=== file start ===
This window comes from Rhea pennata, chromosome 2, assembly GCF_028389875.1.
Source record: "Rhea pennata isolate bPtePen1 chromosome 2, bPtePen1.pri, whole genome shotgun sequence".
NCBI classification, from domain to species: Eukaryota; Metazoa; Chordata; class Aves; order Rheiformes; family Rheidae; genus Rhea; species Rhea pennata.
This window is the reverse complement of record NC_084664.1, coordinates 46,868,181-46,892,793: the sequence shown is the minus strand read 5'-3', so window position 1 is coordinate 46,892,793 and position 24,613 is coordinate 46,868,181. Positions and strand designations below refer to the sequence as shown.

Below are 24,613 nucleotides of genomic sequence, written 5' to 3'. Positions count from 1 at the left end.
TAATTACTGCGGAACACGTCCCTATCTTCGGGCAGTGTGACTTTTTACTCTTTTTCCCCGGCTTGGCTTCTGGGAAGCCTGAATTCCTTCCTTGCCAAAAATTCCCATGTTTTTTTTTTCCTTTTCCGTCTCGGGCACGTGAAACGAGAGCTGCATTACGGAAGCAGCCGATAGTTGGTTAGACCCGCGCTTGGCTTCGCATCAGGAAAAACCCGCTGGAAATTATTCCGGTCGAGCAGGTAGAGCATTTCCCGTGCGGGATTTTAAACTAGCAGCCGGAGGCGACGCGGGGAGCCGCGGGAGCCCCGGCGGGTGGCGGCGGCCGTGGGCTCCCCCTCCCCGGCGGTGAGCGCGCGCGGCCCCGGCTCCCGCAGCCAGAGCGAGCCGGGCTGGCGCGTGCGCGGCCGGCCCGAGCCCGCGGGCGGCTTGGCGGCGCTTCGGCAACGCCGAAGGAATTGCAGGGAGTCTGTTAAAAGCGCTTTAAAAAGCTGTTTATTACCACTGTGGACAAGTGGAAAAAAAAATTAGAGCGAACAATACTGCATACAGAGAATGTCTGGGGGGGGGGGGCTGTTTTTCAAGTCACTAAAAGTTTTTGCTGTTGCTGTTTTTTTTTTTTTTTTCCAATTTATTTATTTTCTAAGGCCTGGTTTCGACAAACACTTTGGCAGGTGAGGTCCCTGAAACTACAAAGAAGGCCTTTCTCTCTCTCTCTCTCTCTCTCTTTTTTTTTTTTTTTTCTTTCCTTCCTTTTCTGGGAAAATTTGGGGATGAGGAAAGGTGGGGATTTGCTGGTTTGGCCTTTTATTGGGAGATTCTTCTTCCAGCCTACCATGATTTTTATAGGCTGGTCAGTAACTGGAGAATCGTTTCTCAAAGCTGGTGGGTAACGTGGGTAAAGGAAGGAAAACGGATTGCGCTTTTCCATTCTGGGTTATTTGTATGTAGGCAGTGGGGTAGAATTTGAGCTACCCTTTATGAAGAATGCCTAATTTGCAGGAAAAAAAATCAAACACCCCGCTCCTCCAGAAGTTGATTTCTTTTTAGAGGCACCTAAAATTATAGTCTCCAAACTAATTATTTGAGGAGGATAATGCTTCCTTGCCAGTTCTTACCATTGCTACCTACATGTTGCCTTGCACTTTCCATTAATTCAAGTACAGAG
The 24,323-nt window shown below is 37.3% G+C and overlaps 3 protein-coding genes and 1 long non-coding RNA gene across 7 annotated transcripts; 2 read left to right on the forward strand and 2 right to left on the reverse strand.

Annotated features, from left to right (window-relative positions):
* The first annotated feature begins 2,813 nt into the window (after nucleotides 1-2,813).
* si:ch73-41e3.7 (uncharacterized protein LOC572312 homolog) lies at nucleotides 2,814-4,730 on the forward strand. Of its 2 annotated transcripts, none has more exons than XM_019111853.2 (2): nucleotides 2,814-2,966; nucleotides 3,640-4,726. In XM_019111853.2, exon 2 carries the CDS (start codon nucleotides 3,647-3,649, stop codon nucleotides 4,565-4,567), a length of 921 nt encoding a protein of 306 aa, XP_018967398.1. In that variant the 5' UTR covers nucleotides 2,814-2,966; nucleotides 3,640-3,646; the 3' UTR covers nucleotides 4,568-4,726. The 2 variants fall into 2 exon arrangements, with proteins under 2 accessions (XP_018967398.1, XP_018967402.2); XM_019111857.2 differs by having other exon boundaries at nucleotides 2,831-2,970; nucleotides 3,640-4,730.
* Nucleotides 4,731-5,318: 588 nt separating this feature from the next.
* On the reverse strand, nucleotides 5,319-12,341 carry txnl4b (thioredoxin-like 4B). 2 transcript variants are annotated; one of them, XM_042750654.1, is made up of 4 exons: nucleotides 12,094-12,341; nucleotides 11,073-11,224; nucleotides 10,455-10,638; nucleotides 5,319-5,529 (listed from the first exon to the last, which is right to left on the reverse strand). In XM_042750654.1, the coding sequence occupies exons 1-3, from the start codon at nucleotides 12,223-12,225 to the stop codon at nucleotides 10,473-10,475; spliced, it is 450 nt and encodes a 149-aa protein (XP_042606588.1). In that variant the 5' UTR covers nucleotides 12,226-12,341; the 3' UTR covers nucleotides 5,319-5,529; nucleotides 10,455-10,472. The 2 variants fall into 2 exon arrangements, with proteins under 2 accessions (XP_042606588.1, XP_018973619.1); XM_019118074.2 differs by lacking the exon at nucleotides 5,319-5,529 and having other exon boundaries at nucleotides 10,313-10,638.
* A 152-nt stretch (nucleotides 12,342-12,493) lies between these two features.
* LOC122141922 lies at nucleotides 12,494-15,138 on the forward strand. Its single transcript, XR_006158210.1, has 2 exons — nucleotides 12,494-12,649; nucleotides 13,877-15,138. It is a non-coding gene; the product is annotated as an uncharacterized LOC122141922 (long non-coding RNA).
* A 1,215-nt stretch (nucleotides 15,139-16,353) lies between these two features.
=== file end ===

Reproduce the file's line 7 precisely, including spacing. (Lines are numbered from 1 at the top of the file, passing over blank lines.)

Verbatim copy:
The 24,323-nt window shown below is 37.3% G+C and overlaps 3 protein-coding genes and 1 long non-coding RNA gene across 7 annotated transcripts; 2 read left to right on the forward strand and 2 right to left on the reverse strand.